Tonight's program celebrates the unexpurgated , earthy, bawdy and often raunchy songs and ballads which Cecil Sharp refused to collect and publish but which are still enjoyed by many here in North Carolina (and around the world for that matter).

Our presenters are two of the foremost experts on the ballads of North Carolina.  Sheila Kay Adams and Bobby McMillon grew up around ballads singers.  At an early age they collected ballads from their family, their neighbors, their friends.   Both have performed these ancient appalachian ballads before audiences all over the country and around the world.    But they rarely get a chance to perform the more bawdy versions in public.

Tonight, we give them an opportunity to perform  versions usually sung "out behind the barn" or "late at night when the children are all in bed"  and we give you the audience a rare and special opportunity to hear these Bawdy Ballads That Cecil Sharp Refused to Collect.


Bobby McMillon developed an early appreciation for the traditional stories, ballads, and religious songs performed by his grandparents and other older relatives in the southern Appalachian region and started learning them as a child.

By the age of eighteen, Bobby McMillon had become an important collector and archivist of regional songs, stories, and interviews found in and near his hometown of Lenoir, North Carolina. By 1978, McMillon had forged a career as a professional ballad singer and storyteller with an authentic performance style.

Because these songs and tales have deep roots in his own family and experience, Bobby has a passion for them and for sharing them.

"Eventually, I began to realize," he says "that if I didn't perform the songs I was learning, most of the repertories of the people I learned from would be lost because they didn't have family members of their own to hand them down to."

His greatest gift is his rare ability to convey to listeners a feeling for the world from which the stories come

A seventh-generation ballad singer, storyteller, and claw-hammer banjo player, Sheila Kay Adams was born and raised in the Sodom Laurel community of Madison County, North Carolina, an area renowned for its unbroken tradition of of unaccompanied singing of traditional southern Appalachian ballads that dates back to the early Scots/Irish and English Settlers in the mid-17th century. Adams learned to sing from her great-aunt Dellie Chandler Norton and other notable singers in the community such as, Dillard Chandler and the Wallin Family (including NEA National Heritage Fellow Doug Wallin).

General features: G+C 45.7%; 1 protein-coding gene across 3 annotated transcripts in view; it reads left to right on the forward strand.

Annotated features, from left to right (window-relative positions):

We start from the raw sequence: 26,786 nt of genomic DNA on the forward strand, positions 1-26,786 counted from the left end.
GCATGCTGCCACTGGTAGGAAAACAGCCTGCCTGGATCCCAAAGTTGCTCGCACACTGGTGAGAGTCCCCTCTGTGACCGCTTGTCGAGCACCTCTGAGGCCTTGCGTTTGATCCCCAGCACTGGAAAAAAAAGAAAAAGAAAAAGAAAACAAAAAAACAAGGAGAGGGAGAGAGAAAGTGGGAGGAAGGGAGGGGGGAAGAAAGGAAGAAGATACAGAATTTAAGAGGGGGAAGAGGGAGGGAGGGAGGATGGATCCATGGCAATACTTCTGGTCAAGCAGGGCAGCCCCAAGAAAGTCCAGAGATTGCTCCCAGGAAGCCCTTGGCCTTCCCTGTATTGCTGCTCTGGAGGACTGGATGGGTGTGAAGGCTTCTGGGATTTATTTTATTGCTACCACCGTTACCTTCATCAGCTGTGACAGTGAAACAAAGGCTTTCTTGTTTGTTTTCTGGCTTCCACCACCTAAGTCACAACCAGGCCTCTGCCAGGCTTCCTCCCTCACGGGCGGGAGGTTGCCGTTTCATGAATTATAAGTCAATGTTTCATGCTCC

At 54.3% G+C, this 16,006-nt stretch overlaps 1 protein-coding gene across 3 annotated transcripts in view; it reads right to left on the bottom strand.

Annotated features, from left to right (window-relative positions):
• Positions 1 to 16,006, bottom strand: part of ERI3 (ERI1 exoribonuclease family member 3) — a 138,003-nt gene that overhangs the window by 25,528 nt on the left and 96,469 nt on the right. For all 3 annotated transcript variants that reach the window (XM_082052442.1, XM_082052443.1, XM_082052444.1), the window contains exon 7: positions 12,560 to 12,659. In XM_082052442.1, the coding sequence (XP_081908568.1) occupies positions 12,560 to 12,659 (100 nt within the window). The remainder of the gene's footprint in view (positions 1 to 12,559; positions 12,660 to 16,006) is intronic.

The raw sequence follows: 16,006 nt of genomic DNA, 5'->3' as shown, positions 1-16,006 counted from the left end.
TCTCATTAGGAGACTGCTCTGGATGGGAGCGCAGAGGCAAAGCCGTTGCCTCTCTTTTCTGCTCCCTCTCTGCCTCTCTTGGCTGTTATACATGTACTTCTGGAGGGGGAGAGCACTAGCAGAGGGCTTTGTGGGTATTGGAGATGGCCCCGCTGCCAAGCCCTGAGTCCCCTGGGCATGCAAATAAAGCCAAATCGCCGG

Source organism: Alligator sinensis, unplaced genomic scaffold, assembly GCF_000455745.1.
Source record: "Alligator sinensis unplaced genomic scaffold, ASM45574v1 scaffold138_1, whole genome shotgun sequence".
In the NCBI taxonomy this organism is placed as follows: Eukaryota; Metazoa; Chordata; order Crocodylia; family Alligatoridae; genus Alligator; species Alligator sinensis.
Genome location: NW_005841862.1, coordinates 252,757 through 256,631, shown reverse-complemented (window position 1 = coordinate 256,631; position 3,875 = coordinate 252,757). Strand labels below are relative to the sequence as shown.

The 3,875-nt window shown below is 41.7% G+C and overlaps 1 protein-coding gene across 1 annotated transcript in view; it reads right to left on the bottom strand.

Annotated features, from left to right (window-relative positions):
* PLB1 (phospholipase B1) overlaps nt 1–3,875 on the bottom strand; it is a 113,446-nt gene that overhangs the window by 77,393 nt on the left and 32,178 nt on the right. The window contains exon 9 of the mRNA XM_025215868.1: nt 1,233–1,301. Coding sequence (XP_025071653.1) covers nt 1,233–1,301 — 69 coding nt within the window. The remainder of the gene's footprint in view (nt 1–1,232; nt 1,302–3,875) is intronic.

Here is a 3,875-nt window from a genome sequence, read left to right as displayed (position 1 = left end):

In addition to ballad singing, Adams is an accomplished claw hammer-style banjo player and storyteller. She began performing in public in her teens and, throughout her career she has performed at festivals, events, music camps, and workshops around this country and the United Kingdom. Other performances include the acclaimed International Storytelling Festival in Jonesborough, Tennessee as well as the 1976 and 2003 Smithsonian Folklife Festival as part of The Bicentennial Celebration and Appalachia: Heritage and Harmony.

Adams is the author of two books: Come Home With Me, a collection of stories published by the University of North Carolina Press and a 1997 winner of the North Carolina Historical Society's award for historical fiction. My Old True Love, a novel, was published by Alonquin Books in 2004.

Sheila Kay has also recorded several albums of ballads, songs and stories including; My Dearest Dear (2000), All The Other Fine Things (2004), and Live at the International Storytelling Festival (2007). Adams appeared in the movies Last of the Mohicans (1992) and Songcatcher(2000), a movie for which she also served as technical advisor and singing coach.

Adams' devotion to preserving and perpetuating her heritage earned her the North Carolina Folklore Society's Brown-Hudson Award in recognition of her valuable contributions to the study of North Carolina Folklore.

In a letter supporting her nomination as a NEA Heritage Fellow, George Holt, director of performing arts and film at the North Carolina Museum of Art wrote, "Sheila Kay Adams is the key figure in carrying forward to this day the tradition of unaccompanied ballad singing that has enriched her community for more than two centuries. promoting its beauty throughout our country and bey